Submitting Deviations from a Sponsor’s Adverse Event Reporting Requirements to the IRB

Question:  

I am having trouble finding guidance on your website regarding reporting requirements for deviations that do not meet the requirements for being "promptly reportable". Should a "one-off" major protocol deviation be reported to IRB? I have a site that did not report a serious adverse event (SAE) within 24 hours, but this did not put the patient at risk of harm. Should this be reported by the site the IRB?
- Clinical Research Associate, Pharmaceutical Company

Response:

Consistent with FDA Guidance, WCG IRBs require reporting of adverse events only when the adverse event or IND safety report requires a change to the protocol or consent document.  For protocol deviations, reporting to WCG IRBs (including WIRB) is required only for deviations that harmed a subject or placed subject at risk of harm or a deviation made without prior IRB approval to eliminate an immediate hazard to a subject. 

For protocols approved by WCG IRBs, reporting requirements are defined in the WCG Policy HRP-071. The WCG submission form, Promptly Reportable Information, also provides a list of reportable events to help research sites and sponsors determine when reporting to the IRB is required. 

Based on the information provided, neither the SAE nor the deviation from the sponsor’s reporting requirements needs to be reported to the IRB. 

Your example was a “one-off”; but, a series of such delays or a general pattern of lack of attention to adverse event reporting to the sponsor may indicate an issue that places subjects at risk of harm requiring prompt reporting to the IRB.  A short delay of reporting a non-research related SAE to the sponsor is different than a long delay of reporting an SAE related to the research and indicative of potential risks for other subjects.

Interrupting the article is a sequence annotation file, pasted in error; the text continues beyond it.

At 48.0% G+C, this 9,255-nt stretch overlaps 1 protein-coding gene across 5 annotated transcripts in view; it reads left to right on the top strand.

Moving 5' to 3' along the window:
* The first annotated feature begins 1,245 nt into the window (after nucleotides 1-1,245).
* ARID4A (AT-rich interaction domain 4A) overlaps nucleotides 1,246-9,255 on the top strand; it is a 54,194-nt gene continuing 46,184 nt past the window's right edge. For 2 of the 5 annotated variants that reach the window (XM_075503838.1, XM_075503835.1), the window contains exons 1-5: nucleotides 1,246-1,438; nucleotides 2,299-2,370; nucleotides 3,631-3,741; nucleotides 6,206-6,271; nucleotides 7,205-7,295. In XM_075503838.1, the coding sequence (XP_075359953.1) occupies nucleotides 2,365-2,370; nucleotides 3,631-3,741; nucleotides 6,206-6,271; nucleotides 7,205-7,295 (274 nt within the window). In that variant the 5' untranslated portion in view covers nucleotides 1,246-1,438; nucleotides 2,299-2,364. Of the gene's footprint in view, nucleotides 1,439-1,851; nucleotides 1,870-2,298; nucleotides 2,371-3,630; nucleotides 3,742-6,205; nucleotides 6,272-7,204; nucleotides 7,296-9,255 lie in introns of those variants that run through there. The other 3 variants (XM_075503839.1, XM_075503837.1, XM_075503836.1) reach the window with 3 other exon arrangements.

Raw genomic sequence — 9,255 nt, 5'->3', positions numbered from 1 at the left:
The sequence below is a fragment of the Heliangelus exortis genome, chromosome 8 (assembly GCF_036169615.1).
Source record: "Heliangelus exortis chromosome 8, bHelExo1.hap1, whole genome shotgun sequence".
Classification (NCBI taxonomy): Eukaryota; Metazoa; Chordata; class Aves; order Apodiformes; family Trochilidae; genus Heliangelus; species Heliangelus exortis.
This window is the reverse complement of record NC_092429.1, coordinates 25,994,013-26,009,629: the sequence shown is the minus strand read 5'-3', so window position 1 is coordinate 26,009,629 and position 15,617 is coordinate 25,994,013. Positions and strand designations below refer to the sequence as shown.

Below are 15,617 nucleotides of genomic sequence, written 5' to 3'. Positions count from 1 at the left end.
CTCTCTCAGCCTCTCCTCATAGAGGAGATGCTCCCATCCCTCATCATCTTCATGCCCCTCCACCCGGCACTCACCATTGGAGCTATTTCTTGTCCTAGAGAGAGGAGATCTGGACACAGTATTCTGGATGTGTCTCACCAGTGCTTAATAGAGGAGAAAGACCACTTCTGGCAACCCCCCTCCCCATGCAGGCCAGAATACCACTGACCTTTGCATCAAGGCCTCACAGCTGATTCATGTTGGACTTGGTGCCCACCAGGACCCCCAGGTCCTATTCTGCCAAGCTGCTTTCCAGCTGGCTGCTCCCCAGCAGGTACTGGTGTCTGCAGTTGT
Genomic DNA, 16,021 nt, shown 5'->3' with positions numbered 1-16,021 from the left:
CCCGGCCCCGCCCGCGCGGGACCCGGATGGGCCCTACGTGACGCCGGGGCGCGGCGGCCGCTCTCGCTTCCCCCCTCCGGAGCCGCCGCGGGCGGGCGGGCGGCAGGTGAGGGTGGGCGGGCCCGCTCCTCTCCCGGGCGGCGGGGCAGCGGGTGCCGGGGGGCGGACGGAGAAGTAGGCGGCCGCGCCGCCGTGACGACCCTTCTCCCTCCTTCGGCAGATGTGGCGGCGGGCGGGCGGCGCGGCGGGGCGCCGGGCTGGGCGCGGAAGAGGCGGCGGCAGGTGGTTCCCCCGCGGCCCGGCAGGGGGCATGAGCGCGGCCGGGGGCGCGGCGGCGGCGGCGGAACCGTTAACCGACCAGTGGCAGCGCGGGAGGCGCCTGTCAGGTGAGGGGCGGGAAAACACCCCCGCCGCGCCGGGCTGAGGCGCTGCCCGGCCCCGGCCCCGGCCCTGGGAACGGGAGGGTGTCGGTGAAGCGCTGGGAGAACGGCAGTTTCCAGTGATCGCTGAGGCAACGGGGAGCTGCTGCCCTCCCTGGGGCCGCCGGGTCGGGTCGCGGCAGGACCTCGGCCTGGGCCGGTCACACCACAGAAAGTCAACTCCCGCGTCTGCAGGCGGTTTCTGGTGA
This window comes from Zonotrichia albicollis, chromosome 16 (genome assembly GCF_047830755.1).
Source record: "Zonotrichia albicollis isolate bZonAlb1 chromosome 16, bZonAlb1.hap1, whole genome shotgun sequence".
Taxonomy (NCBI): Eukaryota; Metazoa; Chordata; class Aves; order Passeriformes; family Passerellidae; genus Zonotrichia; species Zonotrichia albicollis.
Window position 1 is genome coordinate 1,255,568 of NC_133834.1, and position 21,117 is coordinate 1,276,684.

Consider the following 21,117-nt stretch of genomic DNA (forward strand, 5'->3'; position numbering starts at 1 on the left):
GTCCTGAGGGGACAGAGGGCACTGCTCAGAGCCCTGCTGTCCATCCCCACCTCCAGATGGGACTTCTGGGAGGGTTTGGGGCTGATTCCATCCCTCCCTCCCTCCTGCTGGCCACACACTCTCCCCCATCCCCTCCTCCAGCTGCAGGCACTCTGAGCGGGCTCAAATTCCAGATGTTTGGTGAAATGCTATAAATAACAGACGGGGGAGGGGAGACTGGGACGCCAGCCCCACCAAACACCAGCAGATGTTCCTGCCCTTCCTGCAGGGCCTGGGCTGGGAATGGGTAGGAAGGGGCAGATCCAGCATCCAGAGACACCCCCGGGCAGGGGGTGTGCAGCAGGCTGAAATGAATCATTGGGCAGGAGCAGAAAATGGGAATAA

Note that reporting requirements may vary across IRBs.

About the Author

Currien MacDonald, MD, CIP | IRB Chair, WIRB

Dr. Currien MacDonald is the chair of WIRB panel 1 and contributes to biosafety reviews for WCG’s institutional biosafety committee. Prior to joining WIRB, Dr. MacDonald served for four years as the medical director for Aspire IRB, another WCG company, and vice-chair of Canadian REB.

Follow on Linkedin More Content by Currien MacDonald, MD, CIP | IRB Chair, WIRB
Previous Post
Questions on blood draw volumes for clinical research
Questions on blood draw volumes for clinical research

Next Post
Informed Consent: An IRB Perspective on Navigating the New Normal
Informed Consent: An IRB Perspective on Navigating the New Normal

Ask The IRB Experts

Submit Question